This is a recipe for a quick mulled red wine, Scandinavian style, of course. Swedish glögg is a spicy, steaming warm wine drink perfect after a day out and chilling at the fire.
Mulled wine is a traditional drink that originated in Europe. The origins of mulled wine can be traced back to ancient Greece and Rome. Spices and herbs were mixed in wine to promote health. Warm wine was drunk, especially in wintertime.
The word glögg has some origin in the German language. In Germany, they make "glühwein" (which means "glowing wine" ).
Glögg in Sweden, gløgg in Norwegian and Danish, and glögi in Finnish and Estonian. What is special to Scandinavian glögg is the use of bitter orange in many recipes. Since bitter orange is hard to come by in US and ENgland, I replaced it with regular orange in this recipe.
Even mulled white wine glögg is popular, so try out that one also.
- Red wine. Choose low tannine medium-bodied wine. It can also be low-alcohol or alcohol-free.
- Cinnamon sticks
- Green cardamom
- Whole cloves
- Whole star anise
- Ginger, fresh or dried
- Orange peel
- Wash your orange (good to use organic). Peel it thinly. Wash and slice the ginger piece or peel it first. Crush your cardamom pods or open them with your fingers.
- Pour your wine into a pot with the sugar and all the spices.
- Let the mixture simmer on low heat so the sugar melts.
- Remove from heat and let the glögg stand for at least 2 hours so the flavors intensify. Then strain the drink. Reheat before serving.
When to drink glögg
Glögg is a common festivity drink throughout winter, but it is especially served during December. Glögg is a nice warming drink after a day outside, maybe skiing or hiking in the snow. Kids can enjoy this drink as alcohol-free if made in juice.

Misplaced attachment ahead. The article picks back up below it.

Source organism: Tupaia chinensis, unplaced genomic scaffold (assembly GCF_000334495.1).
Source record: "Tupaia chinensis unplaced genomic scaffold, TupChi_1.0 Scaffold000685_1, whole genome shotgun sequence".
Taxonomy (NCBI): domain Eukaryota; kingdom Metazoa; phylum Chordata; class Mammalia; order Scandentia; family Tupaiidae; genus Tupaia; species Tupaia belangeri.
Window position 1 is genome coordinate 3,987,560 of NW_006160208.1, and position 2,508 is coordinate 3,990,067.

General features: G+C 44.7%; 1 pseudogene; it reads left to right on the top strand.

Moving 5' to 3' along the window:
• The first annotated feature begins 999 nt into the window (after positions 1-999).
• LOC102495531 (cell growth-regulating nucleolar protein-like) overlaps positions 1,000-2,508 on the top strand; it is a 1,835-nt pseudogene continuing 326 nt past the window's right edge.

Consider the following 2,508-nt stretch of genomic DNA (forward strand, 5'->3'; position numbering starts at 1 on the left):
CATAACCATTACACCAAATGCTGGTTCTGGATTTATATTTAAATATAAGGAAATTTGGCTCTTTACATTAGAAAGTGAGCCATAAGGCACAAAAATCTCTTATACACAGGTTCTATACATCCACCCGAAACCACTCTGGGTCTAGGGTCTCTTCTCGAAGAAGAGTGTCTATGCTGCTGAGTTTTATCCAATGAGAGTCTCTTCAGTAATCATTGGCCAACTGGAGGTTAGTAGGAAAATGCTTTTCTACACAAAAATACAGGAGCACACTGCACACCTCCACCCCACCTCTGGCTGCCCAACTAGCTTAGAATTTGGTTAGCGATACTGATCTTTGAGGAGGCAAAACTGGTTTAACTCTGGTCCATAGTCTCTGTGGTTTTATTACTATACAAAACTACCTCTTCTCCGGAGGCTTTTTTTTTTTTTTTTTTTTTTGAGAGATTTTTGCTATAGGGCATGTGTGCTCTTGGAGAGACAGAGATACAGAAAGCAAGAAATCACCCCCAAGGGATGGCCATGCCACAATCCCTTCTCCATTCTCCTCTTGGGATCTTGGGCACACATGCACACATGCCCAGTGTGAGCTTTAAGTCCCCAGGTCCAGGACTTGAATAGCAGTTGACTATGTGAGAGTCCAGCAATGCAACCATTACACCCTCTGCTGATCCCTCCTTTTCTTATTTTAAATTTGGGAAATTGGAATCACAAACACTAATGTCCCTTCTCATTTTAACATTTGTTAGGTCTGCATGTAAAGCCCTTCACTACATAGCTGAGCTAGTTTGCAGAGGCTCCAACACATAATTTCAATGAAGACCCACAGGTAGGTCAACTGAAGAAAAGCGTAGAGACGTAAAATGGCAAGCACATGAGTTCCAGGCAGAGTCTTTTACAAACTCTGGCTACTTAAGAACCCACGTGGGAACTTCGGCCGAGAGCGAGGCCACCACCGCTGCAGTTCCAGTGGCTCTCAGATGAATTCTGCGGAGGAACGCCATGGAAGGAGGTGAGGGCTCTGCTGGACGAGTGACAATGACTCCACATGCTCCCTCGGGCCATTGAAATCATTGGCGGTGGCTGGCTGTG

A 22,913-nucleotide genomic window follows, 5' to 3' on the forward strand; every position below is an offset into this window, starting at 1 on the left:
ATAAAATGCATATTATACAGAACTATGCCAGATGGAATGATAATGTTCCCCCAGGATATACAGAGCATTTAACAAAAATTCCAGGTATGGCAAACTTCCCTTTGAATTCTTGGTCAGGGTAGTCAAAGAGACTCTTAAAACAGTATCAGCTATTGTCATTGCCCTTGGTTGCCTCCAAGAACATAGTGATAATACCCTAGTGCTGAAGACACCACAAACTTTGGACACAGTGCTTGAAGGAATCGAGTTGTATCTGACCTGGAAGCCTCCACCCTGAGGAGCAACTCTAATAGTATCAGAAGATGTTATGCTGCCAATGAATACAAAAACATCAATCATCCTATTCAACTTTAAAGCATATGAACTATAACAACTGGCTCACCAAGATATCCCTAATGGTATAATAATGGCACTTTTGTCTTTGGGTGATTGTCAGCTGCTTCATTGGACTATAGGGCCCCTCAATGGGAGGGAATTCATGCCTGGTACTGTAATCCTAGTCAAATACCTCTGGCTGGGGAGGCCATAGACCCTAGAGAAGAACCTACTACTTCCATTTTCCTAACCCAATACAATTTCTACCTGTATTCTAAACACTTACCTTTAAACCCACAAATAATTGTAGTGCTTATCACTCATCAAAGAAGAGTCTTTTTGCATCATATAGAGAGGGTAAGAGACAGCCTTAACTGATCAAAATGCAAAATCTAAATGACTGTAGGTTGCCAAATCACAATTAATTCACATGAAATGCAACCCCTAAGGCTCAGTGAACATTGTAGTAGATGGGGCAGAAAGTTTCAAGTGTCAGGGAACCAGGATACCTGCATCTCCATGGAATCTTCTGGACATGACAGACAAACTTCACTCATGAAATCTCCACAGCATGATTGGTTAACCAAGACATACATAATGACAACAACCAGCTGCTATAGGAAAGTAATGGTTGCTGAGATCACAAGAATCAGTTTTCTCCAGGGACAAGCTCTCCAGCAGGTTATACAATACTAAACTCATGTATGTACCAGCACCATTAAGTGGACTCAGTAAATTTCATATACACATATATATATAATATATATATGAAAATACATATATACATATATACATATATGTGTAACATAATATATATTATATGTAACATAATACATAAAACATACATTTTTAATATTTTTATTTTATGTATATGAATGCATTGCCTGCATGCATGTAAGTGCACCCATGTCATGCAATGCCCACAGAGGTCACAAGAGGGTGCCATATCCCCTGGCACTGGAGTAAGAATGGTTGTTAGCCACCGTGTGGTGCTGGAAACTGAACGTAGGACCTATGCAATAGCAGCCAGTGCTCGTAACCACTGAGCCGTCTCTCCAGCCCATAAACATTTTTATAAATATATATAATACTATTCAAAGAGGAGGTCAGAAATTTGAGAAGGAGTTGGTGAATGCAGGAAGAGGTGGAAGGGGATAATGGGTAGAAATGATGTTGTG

It is also common to host glögg parties. Some Weekend in December to invite friends over and serve glögg and some small snacks.
In Sweden, it is common to eat julbord, Christmas table (buffet), at some weekend before Christmas. Glögg is, of course, served as dessert with some sweet things. If you have access to IKEA, you can enjoy this tradition as a lunch there.
Northern glögg variations
All families have their variations of glögg. There are also some variations between the countries. Glögg can be enjoyed as a mulled wine variation, with some stronger spirits added, or as a version made in juice.
For example, Aquavit is often added in Sweden and Denmark, and In Finland, some Vodka. Rum, brandy, or whisky are common spirits in all countries to add to glögg. Some even like it with a splash of port wine as a flavoring.
Remember that if you add some whisky, don't use a smoky one, but some blended cheap whisky works best for glögg.
My recipe is for a simple red wine glögg, but it tastes even better is you add just a hint of some spirit to it.
What is the difference between mulled wine and glögg?
Mulled wine is made from wine. In glögg, some additional alcohol is added to give more alcohol content and taste. Glögg can be made with juice base instead of wine.
Raisins and peeled almonds are traditionally added to glögg. They are eaten with a spoon when the glögg is finished. Instead of raisins, you can add dried cranberries; they work well, also. If you serve your glögg from a big pot, you can decorate it with ingredients already found, like whole aniseeds, cinnamon sticks, lemon, or orange peel. Dried orange slices are a nice add also.
What type of red wine is best for glögg?
You can use a cheaper wine for glögg. Medium-bodied wines are typically best suited with low tannin content. Wines with fruity and berry aromas are well suited for glögg. Some examples of wines that fit are Shiraz, Malbec, Tempranillo, Zinfandel, and Beaujolais. Merlot is also commonly used, but not my personal favorite.